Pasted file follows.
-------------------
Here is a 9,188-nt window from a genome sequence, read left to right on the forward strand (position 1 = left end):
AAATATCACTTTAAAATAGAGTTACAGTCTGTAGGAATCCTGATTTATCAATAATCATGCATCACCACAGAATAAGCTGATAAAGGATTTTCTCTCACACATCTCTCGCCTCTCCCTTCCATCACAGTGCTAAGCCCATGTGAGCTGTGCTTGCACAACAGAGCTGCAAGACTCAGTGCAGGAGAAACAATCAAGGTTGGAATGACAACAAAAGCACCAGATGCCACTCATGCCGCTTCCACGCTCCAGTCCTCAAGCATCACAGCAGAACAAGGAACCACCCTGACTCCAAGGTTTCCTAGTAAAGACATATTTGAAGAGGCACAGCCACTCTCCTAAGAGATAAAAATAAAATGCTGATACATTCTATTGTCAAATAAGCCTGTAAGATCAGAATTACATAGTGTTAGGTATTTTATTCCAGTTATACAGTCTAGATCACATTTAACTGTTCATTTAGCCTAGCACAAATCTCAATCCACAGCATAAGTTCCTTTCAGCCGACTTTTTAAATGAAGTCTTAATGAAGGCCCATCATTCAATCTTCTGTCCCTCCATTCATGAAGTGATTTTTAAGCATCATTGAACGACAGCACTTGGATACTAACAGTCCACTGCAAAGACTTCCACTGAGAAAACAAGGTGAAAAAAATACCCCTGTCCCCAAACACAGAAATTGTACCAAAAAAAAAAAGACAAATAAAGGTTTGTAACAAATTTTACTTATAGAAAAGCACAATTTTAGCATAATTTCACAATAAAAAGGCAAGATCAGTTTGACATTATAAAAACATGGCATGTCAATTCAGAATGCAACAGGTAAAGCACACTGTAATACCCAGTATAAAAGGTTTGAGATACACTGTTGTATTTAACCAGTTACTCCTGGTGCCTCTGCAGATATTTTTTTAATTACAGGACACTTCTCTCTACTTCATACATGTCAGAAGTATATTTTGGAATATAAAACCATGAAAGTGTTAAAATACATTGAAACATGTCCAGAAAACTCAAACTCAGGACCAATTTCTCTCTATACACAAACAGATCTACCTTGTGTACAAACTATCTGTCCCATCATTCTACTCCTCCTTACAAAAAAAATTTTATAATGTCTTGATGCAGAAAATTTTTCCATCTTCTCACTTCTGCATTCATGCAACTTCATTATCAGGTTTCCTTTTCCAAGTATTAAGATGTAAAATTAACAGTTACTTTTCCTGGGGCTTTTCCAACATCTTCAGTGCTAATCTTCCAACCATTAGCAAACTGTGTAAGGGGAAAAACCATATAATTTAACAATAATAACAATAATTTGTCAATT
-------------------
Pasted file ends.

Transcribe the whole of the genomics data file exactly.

Here is a 9,188-nt window from a genome sequence, read left to right on the forward strand (position 1 = left end):
AAATATCACTTTAAAATAGAGTTACAGTCTGTAGGAATCCTGATTTATCAATAATCATGCATCACCACAGAATAAGCTGATAAAGGATTTTCTCTCACACATCTCTCGCCTCTCCCTTCCATCACAGTGCTAAGCCCATGTGAGCTGTGCTTGCACAACAGAGCTGCAAGACTCAGTGCAGGAGAAACAATCAAGGTTGGAATGACAACAAAAGCACCAGATGCCACTCATGCCGCTTCCACGCTCCAGTCCTCAAGCATCACAGCAGAACAAGGAACCACCCTGACTCCAAGGTTTCCTAGTAAAGACATATTTGAAGAGGCACAGCCACTCTCCTAAGAGATAAAAATAAAATGCTGATACATTCTATTGTCAAATAAGCCTGTAAGATCAGAATTACATAGTGTTAGGTATTTTATTCCAGTTATACAGTCTAGATCACATTTAACTGTTCATTTAGCCTAGCACAAATCTCAATCCACAGCATAAGTTCCTTTCAGCCGACTTTTTAAATGAAGTCTTAATGAAGGCCCATCATTCAATCTTCTGTCCCTCCATTCATGAAGTGATTTTTAAGCATCATTGAACGACAGCACTTGGATACTAACAGTCCACTGCAAAGACTTCCACTGAGAAAACAAGGTGAAAAAAATACCCCTGTCCCCAAACACAGAAATTGTACCAAAAAAAAAAAGACAAATAAAGGTTTGTAACAAATTTTACTTATAGAAAAGCACAATTTTAGCATAATTTCACAATAAAAAGGCAAGATCAGTTTGACATTATAAAAACATGGCATGTCAATTCAGAATGCAACAGGTAAAGCACACTGTAATACCCAGTATAAAAGGTTTGAGATACACTGTTGTATTTAACCAGTTACTCCTGGTGCCTCTGCAGATATTTTTTTAATTACAGGACACTTCTCTCTACTTCATACATGTCAGAAGTATATTTTGGAATATAAAACCATGAAAGTGTTAAAATACATTGAAACATGTCCAGAAAACTCAAACTCAGGACCAATTTCTCTCTATACACAAACAGATCTACCTTGTGTACAAACTATCTGTCCCATCATTCTACTCCTCCTTACAAAAAAAATTTTATAATGTCTTGATGCAGAAAATTTTTCCATCTTCTCACTTCTGCATTCATGCAACTTCATTATCAGGTTTCCTTTTCCAAGTATTAAGATGTAAAATTAACAGTTACTTTTCCTGGGGCTTTTCCAACATCTTCAGTGCTAATCTTCCAACCATTAGCAAACTGTGTAAGGGGAAAAACCATATAATTTAACAATAATAACAATAATTTGTCAATT